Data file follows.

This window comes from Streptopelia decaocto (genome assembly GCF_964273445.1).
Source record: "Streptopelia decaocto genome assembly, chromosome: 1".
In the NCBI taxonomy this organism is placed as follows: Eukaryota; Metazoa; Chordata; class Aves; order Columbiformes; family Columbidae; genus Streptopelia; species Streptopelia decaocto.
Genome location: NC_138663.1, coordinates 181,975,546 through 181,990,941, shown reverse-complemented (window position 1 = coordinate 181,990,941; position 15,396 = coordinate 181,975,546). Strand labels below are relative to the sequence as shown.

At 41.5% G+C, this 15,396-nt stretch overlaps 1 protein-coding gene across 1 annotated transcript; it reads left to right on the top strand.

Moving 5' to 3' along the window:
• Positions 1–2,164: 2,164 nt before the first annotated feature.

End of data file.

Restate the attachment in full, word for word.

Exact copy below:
This window comes from Streptopelia decaocto (genome assembly GCF_964273445.1).
Source record: "Streptopelia decaocto genome assembly, chromosome: 1".
In the NCBI taxonomy this organism is placed as follows: Eukaryota; Metazoa; Chordata; class Aves; order Columbiformes; family Columbidae; genus Streptopelia; species Streptopelia decaocto.
Genome location: NC_138663.1, coordinates 181,975,546 through 181,990,941, shown reverse-complemented (window position 1 = coordinate 181,990,941; position 15,396 = coordinate 181,975,546). Strand labels below are relative to the sequence as shown.

At 41.5% G+C, this 15,396-nt stretch overlaps 1 protein-coding gene across 1 annotated transcript; it reads left to right on the top strand.

Moving 5' to 3' along the window:
• Positions 1–2,164: 2,164 nt before the first annotated feature.